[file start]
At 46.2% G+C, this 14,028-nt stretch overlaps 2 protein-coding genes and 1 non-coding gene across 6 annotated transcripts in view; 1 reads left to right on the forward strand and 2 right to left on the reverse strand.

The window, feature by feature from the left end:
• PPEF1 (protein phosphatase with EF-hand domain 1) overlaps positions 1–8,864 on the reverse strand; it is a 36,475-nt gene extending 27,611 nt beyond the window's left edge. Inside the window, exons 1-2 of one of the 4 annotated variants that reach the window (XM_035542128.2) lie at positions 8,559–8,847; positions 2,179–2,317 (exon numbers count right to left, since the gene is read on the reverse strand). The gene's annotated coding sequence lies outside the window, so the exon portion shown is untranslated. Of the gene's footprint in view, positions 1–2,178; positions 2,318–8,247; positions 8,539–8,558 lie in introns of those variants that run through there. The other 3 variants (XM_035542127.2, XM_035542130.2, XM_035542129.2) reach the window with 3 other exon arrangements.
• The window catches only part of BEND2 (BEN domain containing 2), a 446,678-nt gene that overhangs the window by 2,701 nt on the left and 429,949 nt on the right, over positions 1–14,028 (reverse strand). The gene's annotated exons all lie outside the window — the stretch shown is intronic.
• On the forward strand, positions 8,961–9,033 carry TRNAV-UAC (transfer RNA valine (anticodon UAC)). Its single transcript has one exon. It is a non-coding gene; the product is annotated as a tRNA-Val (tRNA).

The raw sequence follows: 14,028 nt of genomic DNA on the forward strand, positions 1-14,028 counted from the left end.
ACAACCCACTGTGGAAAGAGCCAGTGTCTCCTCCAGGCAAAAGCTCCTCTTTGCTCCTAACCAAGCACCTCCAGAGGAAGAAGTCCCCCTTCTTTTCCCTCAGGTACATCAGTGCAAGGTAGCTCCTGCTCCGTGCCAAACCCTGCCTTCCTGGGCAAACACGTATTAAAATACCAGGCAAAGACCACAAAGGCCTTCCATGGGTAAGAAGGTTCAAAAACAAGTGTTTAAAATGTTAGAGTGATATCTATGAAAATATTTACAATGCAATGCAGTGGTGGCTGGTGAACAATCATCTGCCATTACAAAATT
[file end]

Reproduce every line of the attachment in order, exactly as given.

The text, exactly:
At 46.2% G+C, this 14,028-nt stretch overlaps 2 protein-coding genes and 1 non-coding gene across 6 annotated transcripts in view; 1 reads left to right on the forward strand and 2 right to left on the reverse strand.

The window, feature by feature from the left end:
• PPEF1 (protein phosphatase with EF-hand domain 1) overlaps positions 1–8,864 on the reverse strand; it is a 36,475-nt gene extending 27,611 nt beyond the window's left edge. Inside the window, exons 1-2 of one of the 4 annotated variants that reach the window (XM_035542128.2) lie at positions 8,559–8,847; positions 2,179–2,317 (exon numbers count right to left, since the gene is read on the reverse strand). The gene's annotated coding sequence lies outside the window, so the exon portion shown is untranslated. Of the gene's footprint in view, positions 1–2,178; positions 2,318–8,247; positions 8,539–8,558 lie in introns of those variants that run through there. The other 3 variants (XM_035542127.2, XM_035542130.2, XM_035542129.2) reach the window with 3 other exon arrangements.
• The window catches only part of BEND2 (BEN domain containing 2), a 446,678-nt gene that overhangs the window by 2,701 nt on the left and 429,949 nt on the right, over positions 1–14,028 (reverse strand). The gene's annotated exons all lie outside the window — the stretch shown is intronic.
• On the forward strand, positions 8,961–9,033 carry TRNAV-UAC (transfer RNA valine (anticodon UAC)). Its single transcript has one exon. It is a non-coding gene; the product is annotated as a tRNA-Val (tRNA).

The raw sequence follows: 14,028 nt of genomic DNA on the forward strand, positions 1-14,028 counted from the left end.
ACAACCCACTGTGGAAAGAGCCAGTGTCTCCTCCAGGCAAAAGCTCCTCTTTGCTCCTAACCAAGCACCTCCAGAGGAAGAAGTCCCCCTTCTTTTCCCTCAGGTACATCAGTGCAAGGTAGCTCCTGCTCCGTGCCAAACCCTGCCTTCCTGGGCAAACACGTATTAAAATACCAGGCAAAGACCACAAAGGCCTTCCATGGGTAAGAAGGTTCAAAAACAAGTGTTTAAAATGTTAGAGTGATATCTATGAAAATATTTACAATGCAATGCAGTGGTGGCTGGTGAACAATCATCTGCCATTACAAAATT